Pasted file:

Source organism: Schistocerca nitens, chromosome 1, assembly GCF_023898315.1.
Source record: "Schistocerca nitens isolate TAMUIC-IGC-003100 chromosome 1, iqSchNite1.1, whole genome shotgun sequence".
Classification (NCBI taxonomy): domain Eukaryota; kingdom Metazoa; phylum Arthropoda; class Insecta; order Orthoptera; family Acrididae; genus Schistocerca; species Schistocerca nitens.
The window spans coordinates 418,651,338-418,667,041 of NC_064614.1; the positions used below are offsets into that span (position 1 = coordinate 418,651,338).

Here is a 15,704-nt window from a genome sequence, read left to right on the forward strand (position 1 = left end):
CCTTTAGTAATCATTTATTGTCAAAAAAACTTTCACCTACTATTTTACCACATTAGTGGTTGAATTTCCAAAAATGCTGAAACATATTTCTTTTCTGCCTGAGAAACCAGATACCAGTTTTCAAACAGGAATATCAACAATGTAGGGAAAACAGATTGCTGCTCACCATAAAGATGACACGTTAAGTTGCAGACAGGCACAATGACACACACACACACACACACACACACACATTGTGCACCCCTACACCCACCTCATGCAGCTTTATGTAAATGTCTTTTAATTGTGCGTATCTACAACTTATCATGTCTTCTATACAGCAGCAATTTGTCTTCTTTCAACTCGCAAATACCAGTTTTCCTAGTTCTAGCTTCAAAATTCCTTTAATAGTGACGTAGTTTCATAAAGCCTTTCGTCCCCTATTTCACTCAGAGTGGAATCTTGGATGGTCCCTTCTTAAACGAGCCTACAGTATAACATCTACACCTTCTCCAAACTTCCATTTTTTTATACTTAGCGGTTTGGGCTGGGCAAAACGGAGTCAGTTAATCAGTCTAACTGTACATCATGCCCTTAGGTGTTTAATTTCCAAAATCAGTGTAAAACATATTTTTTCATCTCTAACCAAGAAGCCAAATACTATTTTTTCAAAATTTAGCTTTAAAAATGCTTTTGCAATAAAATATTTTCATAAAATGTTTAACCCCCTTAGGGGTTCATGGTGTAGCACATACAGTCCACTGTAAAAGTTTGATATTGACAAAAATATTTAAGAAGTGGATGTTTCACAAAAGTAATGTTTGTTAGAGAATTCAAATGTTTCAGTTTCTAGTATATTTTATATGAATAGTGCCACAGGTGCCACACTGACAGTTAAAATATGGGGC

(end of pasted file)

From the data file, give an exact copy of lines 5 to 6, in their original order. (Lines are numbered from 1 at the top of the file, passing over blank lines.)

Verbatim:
Here is a 15,704-nt window from a genome sequence, read left to right on the forward strand (position 1 = left end):
CCTTTAGTAATCATTTATTGTCAAAAAAACTTTCACCTACTATTTTACCACATTAGTGGTTGAATTTCCAAAAATGCTGAAACATATTTCTTTTCTGCCTGAGAAACCAGATACCAGTTTTCAAACAGGAATATCAACAATGTAGGGAAAACAGATTGCTGCTCACCATAAAGATGACACGTTAAGTTGCAGACAGGCACAATGACACACACACACACACACACACACACACATTGTGCACCCCTACACCCACCTCATGCAGCTTTATGTAAATGTCTTTTAATTGTGCGTATCTACAACTTATCATGTCTTCTATACAGCAGCAATTTGTCTTCTTTCAACTCGCAAATACCAGTTTTCCTAGTTCTAGCTTCAAAATTCCTTTAATAGTGACGTAGTTTCATAAAGCCTTTCGTCCCCTATTTCACTCAGAGTGGAATCTTGGATGGTCCCTTCTTAAACGAGCCTACAGTATAACATCTACACCTTCTCCAAACTTCCATTTTTTTATACTTAGCGGTTTGGGCTGGGCAAAACGGAGTCAGTTAATCAGTCTAACTGTACATCATGCCCTTAGGTGTTTAATTTCCAAAATCAGTGTAAAACATATTTTTTCATCTCTAACCAAGAAGCCAAATACTATTTTTTCAAAATTTAGCTTTAAAAATGCTTTTGCAATAAAATATTTTCATAAAATGTTTAACCCCCTTAGGGGTTCATGGTGTAGCACATACAGTCCACTGTAAAAGTTTGATATTGACAAAAATATTTAAGAAGTGGATGTTTCACAAAAGTAATGTTTGTTAGAGAATTCAAATGTTTCAGTTTCTAGTATATTTTATATGAATAGTGCCACAGGTGCCACACTGACAGTTAAAATATGGGGC